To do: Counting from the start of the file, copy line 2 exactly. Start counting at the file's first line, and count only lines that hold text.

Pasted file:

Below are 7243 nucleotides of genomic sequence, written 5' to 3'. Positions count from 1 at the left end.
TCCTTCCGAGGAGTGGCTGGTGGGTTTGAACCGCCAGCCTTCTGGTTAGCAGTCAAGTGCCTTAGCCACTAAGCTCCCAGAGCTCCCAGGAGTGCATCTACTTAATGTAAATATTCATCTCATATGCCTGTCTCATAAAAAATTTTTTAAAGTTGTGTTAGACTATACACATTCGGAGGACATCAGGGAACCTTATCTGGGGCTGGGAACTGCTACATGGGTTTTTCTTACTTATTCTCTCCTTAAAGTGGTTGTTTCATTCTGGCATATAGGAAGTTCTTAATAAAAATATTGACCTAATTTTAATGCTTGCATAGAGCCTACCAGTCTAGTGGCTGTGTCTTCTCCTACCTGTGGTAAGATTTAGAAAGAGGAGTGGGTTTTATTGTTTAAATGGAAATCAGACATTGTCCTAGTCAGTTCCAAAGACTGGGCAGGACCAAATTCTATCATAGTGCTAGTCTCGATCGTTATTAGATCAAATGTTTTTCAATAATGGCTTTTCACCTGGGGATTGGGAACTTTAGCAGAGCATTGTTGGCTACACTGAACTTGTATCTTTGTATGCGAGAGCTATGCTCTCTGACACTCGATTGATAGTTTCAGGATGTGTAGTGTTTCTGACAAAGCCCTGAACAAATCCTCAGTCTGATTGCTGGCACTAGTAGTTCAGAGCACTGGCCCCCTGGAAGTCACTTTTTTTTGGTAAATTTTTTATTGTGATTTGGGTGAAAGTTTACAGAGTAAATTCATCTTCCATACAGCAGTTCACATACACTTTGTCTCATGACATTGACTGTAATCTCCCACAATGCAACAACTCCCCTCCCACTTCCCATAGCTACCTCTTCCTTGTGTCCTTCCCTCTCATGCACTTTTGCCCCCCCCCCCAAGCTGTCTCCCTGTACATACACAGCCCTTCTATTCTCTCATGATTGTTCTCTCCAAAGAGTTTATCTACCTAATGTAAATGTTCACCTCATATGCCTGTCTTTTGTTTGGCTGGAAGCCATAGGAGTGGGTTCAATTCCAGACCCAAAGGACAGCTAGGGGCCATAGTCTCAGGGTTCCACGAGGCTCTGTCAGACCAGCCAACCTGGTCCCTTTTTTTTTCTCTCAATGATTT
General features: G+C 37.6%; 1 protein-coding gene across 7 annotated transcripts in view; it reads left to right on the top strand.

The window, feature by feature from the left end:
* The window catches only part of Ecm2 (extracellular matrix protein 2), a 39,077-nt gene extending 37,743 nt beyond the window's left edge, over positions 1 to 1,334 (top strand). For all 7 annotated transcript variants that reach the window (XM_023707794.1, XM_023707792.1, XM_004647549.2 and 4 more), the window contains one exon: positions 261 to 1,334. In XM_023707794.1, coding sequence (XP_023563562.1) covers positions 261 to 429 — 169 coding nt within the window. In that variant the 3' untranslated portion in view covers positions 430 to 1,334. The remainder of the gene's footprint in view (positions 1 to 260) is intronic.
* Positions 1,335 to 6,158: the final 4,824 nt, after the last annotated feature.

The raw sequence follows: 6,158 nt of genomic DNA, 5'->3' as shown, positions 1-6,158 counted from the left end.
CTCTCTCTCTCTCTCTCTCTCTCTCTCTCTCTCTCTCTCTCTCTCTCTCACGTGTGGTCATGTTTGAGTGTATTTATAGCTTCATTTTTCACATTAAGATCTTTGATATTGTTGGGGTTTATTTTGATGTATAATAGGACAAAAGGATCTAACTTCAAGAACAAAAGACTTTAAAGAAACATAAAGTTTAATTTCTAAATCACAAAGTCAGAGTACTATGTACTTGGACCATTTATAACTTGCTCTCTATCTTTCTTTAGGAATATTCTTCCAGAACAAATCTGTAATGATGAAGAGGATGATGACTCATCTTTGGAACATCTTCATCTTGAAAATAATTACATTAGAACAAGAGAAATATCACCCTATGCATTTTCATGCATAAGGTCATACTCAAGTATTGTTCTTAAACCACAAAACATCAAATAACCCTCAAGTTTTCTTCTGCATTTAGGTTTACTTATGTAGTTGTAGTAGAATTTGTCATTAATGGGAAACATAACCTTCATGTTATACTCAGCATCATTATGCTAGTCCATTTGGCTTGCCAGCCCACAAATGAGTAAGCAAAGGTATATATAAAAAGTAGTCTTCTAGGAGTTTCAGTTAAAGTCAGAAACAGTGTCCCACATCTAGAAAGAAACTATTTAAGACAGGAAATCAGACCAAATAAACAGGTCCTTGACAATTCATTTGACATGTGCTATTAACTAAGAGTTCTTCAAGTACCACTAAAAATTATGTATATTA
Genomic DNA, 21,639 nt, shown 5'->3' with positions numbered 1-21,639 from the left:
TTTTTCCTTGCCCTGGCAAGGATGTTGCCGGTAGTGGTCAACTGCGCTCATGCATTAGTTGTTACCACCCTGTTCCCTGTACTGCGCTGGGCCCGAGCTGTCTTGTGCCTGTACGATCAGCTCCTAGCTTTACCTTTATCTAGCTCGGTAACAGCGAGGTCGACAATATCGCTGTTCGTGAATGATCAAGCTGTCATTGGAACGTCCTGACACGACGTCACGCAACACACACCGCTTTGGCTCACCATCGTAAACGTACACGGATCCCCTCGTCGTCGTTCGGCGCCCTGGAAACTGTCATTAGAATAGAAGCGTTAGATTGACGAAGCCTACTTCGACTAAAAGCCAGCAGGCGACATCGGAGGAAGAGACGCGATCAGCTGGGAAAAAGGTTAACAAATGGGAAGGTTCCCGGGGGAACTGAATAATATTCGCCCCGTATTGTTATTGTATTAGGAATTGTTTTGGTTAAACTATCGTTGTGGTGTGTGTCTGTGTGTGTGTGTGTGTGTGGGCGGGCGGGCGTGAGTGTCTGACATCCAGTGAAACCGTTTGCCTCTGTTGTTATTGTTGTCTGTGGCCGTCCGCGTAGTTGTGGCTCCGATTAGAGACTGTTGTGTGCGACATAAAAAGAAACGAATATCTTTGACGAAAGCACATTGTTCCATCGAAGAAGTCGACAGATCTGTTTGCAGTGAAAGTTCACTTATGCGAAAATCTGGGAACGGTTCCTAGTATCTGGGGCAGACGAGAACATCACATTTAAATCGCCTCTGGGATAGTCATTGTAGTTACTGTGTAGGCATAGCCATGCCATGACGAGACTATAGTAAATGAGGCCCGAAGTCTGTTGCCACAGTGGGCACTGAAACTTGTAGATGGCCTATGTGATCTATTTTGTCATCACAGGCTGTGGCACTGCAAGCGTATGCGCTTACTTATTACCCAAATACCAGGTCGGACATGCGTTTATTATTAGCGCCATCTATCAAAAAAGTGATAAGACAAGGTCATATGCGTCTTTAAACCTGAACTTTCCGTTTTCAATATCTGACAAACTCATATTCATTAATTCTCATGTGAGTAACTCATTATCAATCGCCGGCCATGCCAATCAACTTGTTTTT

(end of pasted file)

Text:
TCCTTCCGAGGAGTGGCTGGTGGGTTTGAACCGCCAGCCTTCTGGTTAGCAGTCAAGTGCCTTAGCCACTAAGCTCCCAGAGCTCCCAGGAGTGCATCTACTTAATGTAAATATTCATCTCATATGCCTGTCTCATAAAAAATTTTTTAAAGTTGTGTTAGACTATACACATTCGGAGGACATCAGGGAACCTTATCTGGGGCTGGGAACTGCTACATGGGTTTTTCTTACTTATTCTCTCCTTAAAGTGGTTGTTTCATTCTGGCATATAGGAAGTTCTTAATAAAAATATTGACCTAATTTTAATGCTTGCATAGAGCCTACCAGTCTAGTGGCTGTGTCTTCTCCTACCTGTGGTAAGATTTAGAAAGAGGAGTGGGTTTTATTGTTTAAATGGAAATCAGACATTGTCCTAGTCAGTTCCAAAGACTGGGCAGGACCAAATTCTATCATAGTGCTAGTCTCGATCGTTATTAGATCAAATGTTTTTCAATAATGGCTTTTCACCTGGGGATTGGGAACTTTAGCAGAGCATTGTTGGCTACACTGAACTTGTATCTTTGTATGCGAGAGCTATGCTCTCTGACACTCGATTGATAGTTTCAGGATGTGTAGTGTTTCTGACAAAGCCCTGAACAAATCCTCAGTCTGATTGCTGGCACTAGTAGTTCAGAGCACTGGCCCCCTGGAAGTCACTTTTTTTTGGTAAATTTTTTATTGTGATTTGGGTGAAAGTTTACAGAGTAAATTCATCTTCCATACAGCAGTTCACATACACTTTGTCTCATGACATTGACTGTAATCTCCCACAATGCAACAACTCCCCTCCCACTTCCCATAGCTACCTCTTCCTTGTGTCCTTCCCTCTCATGCACTTTTGCCCCCCCCCCCAAGCTGTCTCCCTGTACATACACAGCCCTTCTATTCTCTCATGATTGTTCTCTCCAAAGAGTTTATCTACCTAATGTAAATGTTCACCTCATATGCCTGTCTTTTGTTTGGCTGGAAGCCATAGGAGTGGGTTCAATTCCAGACCCAAAGGACAGCTAGGGGCCATAGTCTCAGGGTTCCACGAGGCTCTGTCAGACCAGCCAACCTGGTCCCTTTTTTTTTCTCTCAATGATTT